Programme Management

by Andy Taylor

Introduction

Project management has been operating quite successfully around the world for a significant number of years. It has been seen to deliver the right products or deliverables at the right time to the right cost and with the appropriate quality. In recent years, however, it has been recognised that sometimes this is not enough. There are occasions, perhaps quite frequently, when the deliverables from several different projects are required to be combined successfully to make a new capability available to the organisation. This capability is then required to be set to work or commissioned, and then embedded into normal everyday business operations to become the new business as usual (BAU). It is then, and only then, that the real purpose of the whole endeavour – the business benefits – begin to be realised and the organisation sees a return on its often significant investment.

It is now recognised that the work to take the results of several projects and deliver the business benefits is Programme Management. Regardless of the reasons for combining projects, programme management practice can be very powerful, ensuring that work continues in an efficient manner while taking account of resource limitations, dependencies and related constraints. It is also key that the proper recognition is given to the current business operations – business as usual. If too many changes are undertaken at the same time or, simply, if two projects try to deliver into the same business area at the same time, the BAU activities can be very severely affected. Programme management is about delivering change, but at a rate and in a manner that best suits the business organisation.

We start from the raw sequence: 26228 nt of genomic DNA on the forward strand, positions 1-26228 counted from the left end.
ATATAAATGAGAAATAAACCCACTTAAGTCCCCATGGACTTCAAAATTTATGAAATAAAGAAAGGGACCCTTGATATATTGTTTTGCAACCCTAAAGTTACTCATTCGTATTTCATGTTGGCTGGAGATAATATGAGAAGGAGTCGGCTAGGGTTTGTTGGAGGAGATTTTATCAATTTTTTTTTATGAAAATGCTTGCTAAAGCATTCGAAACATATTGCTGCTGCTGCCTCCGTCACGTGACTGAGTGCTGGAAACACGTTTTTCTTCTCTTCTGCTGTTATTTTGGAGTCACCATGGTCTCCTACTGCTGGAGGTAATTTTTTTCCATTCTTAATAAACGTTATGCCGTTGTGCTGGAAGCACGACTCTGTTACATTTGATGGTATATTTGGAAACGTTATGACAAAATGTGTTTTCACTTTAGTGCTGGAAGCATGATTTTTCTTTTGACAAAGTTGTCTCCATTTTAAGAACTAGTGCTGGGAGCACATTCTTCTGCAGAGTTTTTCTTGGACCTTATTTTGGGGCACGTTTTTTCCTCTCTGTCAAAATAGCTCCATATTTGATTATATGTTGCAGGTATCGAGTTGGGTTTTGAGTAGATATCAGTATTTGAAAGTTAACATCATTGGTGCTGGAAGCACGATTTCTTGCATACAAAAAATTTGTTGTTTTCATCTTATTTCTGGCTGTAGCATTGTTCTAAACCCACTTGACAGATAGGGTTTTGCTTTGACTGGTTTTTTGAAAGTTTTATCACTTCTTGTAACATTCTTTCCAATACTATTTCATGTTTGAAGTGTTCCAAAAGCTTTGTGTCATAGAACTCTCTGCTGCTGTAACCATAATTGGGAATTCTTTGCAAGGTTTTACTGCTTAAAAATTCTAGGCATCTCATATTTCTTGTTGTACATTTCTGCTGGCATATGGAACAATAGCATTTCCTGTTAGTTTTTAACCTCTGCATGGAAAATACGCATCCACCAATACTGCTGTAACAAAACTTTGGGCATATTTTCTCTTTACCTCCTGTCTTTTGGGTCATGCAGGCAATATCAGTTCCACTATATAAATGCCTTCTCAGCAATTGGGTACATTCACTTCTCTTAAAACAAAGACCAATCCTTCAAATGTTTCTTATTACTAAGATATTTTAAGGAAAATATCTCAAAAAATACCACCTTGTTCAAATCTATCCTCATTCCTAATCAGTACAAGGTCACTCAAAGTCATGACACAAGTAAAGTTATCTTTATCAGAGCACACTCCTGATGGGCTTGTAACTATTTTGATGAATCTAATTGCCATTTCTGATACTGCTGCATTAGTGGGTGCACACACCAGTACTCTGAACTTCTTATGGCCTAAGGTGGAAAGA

This section will give you a good understanding of the work of a programme and how it should be undertaken. It is not trying to make you into the best programme manager ever, but simply to give you the information you need to decide if programme management is for you or if it’s what you need in a particular situation, along with the principles of how to carry it out in relatively straightforward situations. If you are going to lead a very major programme of work, you will need to get further information and probably some formal training, but this topic should set you on the right road.

One key point to note is that it should not be assumed that programme management is simply big project management. The two areas are very different and require significantly different skills and competences in the key personnel. Good project managers do not necessarily make good programme managers and vice versa. It is important that you find where your strengths lie – it could be this is just what you have been looking for in order to make best use of your specific skills, competences and ambition.

The section does not provide detailed methodologies or techniques for the management of programmes, but ensures that those who might be contemplating undertaking programme management or project management do so with the full understanding of why each might be beneficial. It should help them to decide when it might not be appropriate to set up the additional administration of programme management.

Some thoughts

It may be you are currently a project manager, but struggle with the detail required in order to deliver the projects successfully. If you are happier looking at the bigger picture, willing to have some significant levels of uncertainty and deal with these successfully, maybe programme management is what you have been looking for.

Or it may be that you think you want to get into project management from normal line management, but are unsure if the discipline and rigor required is quite up your street. It could be that programme management is the way forward.

And finally, coming into programme management from project management is not always the best path to follow. It could be that mixing the three different disciplines (project management, programme management and line management) in a structured career path would suit you best.